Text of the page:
“A radiologist who is located within the department has access to the patient’s clinical notes and other multimodality diagnostic imaging and time to review the planning scans in detail prior to the meeting,” said study co-author Marion Dimigen, M.D., from Liverpool Hospital in Sydney. “This results in a qualified interpretation of imaging leading to better radiation oncology care.”
The radiologist also reviewed 94 CT scans for the quality assurance audit meetings. Queries over the accuracy of the contours resulted in a significant change of management in six patients. Dr. Young displayed images from one case where the radiologist had added a nearby lymph node group to the target area in a patient with Merkel cell carcinoma, a rare form of skin cancer.
Drs. Young and Dimigen suggested that access to an on-site radiologist may become the new model of care as radiation therapy planning imaging becomes more complex.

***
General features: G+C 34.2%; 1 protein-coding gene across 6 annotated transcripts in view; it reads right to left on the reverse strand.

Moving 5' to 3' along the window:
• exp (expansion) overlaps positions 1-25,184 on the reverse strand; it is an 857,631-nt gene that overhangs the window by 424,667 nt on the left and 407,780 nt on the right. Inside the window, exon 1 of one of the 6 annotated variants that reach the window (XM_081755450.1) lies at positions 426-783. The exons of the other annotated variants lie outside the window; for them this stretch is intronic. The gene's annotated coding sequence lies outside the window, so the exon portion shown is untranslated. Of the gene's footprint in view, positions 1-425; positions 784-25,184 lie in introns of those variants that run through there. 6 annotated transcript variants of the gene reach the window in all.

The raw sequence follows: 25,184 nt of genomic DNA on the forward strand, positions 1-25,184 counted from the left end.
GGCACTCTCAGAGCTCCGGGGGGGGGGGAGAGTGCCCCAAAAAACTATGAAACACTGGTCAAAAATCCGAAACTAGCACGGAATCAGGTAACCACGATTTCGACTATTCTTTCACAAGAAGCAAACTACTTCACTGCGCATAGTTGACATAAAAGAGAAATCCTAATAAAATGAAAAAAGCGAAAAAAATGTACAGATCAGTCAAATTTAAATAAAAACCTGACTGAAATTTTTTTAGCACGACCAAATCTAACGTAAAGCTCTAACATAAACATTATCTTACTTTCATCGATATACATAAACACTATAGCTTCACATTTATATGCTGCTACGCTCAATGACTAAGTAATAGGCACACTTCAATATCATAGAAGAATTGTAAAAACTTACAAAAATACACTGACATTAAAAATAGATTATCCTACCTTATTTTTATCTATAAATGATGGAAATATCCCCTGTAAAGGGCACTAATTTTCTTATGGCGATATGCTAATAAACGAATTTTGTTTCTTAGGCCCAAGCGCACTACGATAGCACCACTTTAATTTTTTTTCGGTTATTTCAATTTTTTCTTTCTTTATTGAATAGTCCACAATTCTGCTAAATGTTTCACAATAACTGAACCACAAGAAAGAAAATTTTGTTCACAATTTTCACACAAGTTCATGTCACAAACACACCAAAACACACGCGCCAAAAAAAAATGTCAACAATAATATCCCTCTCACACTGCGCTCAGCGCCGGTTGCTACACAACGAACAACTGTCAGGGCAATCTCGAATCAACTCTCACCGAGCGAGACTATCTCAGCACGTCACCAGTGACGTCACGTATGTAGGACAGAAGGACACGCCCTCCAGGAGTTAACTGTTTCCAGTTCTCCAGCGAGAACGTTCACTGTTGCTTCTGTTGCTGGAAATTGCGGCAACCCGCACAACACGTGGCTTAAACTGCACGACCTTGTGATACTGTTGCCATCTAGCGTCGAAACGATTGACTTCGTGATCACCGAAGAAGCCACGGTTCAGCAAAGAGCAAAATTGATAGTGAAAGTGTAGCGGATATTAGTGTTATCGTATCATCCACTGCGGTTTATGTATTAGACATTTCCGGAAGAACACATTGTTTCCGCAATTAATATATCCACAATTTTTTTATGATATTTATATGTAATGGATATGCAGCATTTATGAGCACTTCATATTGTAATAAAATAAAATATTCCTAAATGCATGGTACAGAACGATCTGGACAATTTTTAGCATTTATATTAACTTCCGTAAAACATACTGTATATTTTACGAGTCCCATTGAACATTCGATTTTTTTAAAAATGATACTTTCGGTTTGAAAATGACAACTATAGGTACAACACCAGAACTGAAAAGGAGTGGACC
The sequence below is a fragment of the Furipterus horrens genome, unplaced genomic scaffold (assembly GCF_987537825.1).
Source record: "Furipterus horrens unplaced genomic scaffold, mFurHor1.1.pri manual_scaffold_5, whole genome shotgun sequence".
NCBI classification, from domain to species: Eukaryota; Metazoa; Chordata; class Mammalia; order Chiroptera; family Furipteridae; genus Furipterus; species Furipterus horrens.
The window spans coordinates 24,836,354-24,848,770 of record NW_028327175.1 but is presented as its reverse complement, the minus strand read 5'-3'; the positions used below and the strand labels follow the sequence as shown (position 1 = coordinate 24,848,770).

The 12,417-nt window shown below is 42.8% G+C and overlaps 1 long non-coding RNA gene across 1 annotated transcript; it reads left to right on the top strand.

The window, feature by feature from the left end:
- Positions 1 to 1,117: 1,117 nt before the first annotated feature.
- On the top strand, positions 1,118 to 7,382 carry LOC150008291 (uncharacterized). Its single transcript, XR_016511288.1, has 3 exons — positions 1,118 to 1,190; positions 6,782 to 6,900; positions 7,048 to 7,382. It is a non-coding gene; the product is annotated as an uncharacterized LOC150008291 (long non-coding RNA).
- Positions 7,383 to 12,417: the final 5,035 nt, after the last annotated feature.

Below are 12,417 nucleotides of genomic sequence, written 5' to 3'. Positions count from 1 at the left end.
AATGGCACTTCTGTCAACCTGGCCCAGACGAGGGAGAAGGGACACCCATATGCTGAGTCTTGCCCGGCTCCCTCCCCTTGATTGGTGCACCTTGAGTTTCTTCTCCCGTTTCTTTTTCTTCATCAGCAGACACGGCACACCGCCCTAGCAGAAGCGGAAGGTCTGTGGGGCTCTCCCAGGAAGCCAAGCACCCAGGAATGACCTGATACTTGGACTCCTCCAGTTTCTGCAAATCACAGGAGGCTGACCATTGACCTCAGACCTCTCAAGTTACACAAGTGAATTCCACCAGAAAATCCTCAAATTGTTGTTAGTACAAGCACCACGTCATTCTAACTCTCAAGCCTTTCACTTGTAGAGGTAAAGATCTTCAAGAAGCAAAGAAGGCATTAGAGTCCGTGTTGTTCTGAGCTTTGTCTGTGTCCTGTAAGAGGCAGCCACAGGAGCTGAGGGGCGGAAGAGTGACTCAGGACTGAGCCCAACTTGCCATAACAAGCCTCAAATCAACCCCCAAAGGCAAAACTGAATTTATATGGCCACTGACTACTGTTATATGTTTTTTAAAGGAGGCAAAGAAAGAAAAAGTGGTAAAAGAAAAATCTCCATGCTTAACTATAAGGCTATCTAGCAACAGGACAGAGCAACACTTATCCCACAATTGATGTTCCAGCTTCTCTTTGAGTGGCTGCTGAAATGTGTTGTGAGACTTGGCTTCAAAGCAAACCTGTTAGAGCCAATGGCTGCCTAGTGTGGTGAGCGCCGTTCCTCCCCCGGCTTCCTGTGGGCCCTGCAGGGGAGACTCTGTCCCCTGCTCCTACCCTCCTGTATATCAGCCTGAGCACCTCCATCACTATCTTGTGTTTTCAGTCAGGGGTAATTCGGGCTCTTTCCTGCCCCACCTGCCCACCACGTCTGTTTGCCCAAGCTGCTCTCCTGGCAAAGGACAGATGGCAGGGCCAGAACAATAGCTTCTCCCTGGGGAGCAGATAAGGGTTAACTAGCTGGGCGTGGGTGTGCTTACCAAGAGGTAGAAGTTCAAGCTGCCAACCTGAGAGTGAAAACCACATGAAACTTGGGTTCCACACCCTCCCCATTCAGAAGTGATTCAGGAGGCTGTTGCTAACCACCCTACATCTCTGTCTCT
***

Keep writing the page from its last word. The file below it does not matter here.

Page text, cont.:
“The rationale behind this being a fellowship position is to conduct collaborative research between the two specialties,” Dr. Dimigen said. “However an alternative model of care may be funding a radiologist for sessions within the radiation oncology department to review diagnostic and radiotherapy planning images for direct clinical care.”
“Having more clinical interaction between radiology and clinical medicine—in this case, cancer care—is the way of the future,” Dr. Young added.
After a long separation, it may be time for radiation oncology and radiology to get back together, according to a leading expert.
Anthony L. Zietman, M.D., M.B.B.S., a professor of radiation oncology at Harvard Medical School and director of the radiation oncology program at Massachusetts General Hospital—both in Boston—traced the long separation to the early days of radiology, when the therapeutic side of the practice existed in the shadows of the diagnostic side.
“Radiologists spent nine months training in therapy,” said Dr. Zietman, delivering the Annual Oration in Radiation Oncology at RSNA 2012. “During the 40s and 50s, small groups of radiologists began concentrating more on therapy and less on diagnosis. These physicians argued that therapy was a separate area, and that nine months of training was woefully inadequate.”